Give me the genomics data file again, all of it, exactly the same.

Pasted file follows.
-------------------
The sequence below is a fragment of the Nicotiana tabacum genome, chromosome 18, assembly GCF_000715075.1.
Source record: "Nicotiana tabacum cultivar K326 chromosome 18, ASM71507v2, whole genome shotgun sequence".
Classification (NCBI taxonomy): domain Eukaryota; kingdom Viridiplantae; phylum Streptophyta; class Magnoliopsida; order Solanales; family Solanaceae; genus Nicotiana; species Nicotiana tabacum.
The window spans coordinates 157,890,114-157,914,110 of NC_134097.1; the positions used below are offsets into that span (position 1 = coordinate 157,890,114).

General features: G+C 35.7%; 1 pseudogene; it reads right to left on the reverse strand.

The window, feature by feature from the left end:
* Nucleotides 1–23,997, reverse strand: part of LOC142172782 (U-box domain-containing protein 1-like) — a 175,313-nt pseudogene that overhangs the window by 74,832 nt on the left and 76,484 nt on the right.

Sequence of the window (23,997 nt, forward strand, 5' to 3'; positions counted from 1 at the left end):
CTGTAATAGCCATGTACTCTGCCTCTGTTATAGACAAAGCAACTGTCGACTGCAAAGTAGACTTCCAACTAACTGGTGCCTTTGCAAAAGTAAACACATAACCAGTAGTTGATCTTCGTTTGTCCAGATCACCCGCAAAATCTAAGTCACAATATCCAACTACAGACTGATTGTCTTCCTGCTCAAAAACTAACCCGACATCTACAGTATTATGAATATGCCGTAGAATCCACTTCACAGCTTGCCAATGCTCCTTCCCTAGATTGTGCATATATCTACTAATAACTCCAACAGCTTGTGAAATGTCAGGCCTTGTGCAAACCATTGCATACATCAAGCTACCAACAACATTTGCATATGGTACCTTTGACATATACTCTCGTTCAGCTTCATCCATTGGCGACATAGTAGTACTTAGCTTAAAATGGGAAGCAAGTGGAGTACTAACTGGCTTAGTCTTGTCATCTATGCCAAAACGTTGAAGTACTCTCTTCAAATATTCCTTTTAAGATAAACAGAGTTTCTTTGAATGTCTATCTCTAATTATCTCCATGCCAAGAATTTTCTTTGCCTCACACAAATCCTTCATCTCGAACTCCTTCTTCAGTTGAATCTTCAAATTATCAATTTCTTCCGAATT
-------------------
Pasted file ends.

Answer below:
The sequence below is a fragment of the Nicotiana tabacum genome, chromosome 18, assembly GCF_000715075.1.
Source record: "Nicotiana tabacum cultivar K326 chromosome 18, ASM71507v2, whole genome shotgun sequence".
Classification (NCBI taxonomy): domain Eukaryota; kingdom Viridiplantae; phylum Streptophyta; class Magnoliopsida; order Solanales; family Solanaceae; genus Nicotiana; species Nicotiana tabacum.
The window spans coordinates 157,890,114-157,914,110 of NC_134097.1; the positions used below are offsets into that span (position 1 = coordinate 157,890,114).

General features: G+C 35.7%; 1 pseudogene; it reads right to left on the reverse strand.

The window, feature by feature from the left end:
* Nucleotides 1–23,997, reverse strand: part of LOC142172782 (U-box domain-containing protein 1-like) — a 175,313-nt pseudogene that overhangs the window by 74,832 nt on the left and 76,484 nt on the right.

Sequence of the window (23,997 nt, forward strand, 5' to 3'; positions counted from 1 at the left end):
CTGTAATAGCCATGTACTCTGCCTCTGTTATAGACAAAGCAACTGTCGACTGCAAAGTAGACTTCCAACTAACTGGTGCCTTTGCAAAAGTAAACACATAACCAGTAGTTGATCTTCGTTTGTCCAGATCACCCGCAAAATCTAAGTCACAATATCCAACTACAGACTGATTGTCTTCCTGCTCAAAAACTAACCCGACATCTACAGTATTATGAATATGCCGTAGAATCCACTTCACAGCTTGCCAATGCTCCTTCCCTAGATTGTGCATATATCTACTAATAACTCCAACAGCTTGTGAAATGTCAGGCCTTGTGCAAACCATTGCATACATCAAGCTACCAACAACATTTGCATATGGTACCTTTGACATATACTCTCGTTCAGCTTCATCCATTGGCGACATAGTAGTACTTAGCTTAAAATGGGAAGCAAGTGGAGTACTAACTGGCTTAGTCTTGTCATCTATGCCAAAACGTTGAAGTACTCTCTTCAAATATTCCTTTTAAGATAAACAGAGTTTCTTTGAATGTCTATCTCTAATTATCTCCATGCCAAGAATTTTCTTTGCCTCACACAAATCCTTCATCTCGAACTCCTTCTTCAGTTGAATCTTCAAATTATCAATTTCTTCCGAATT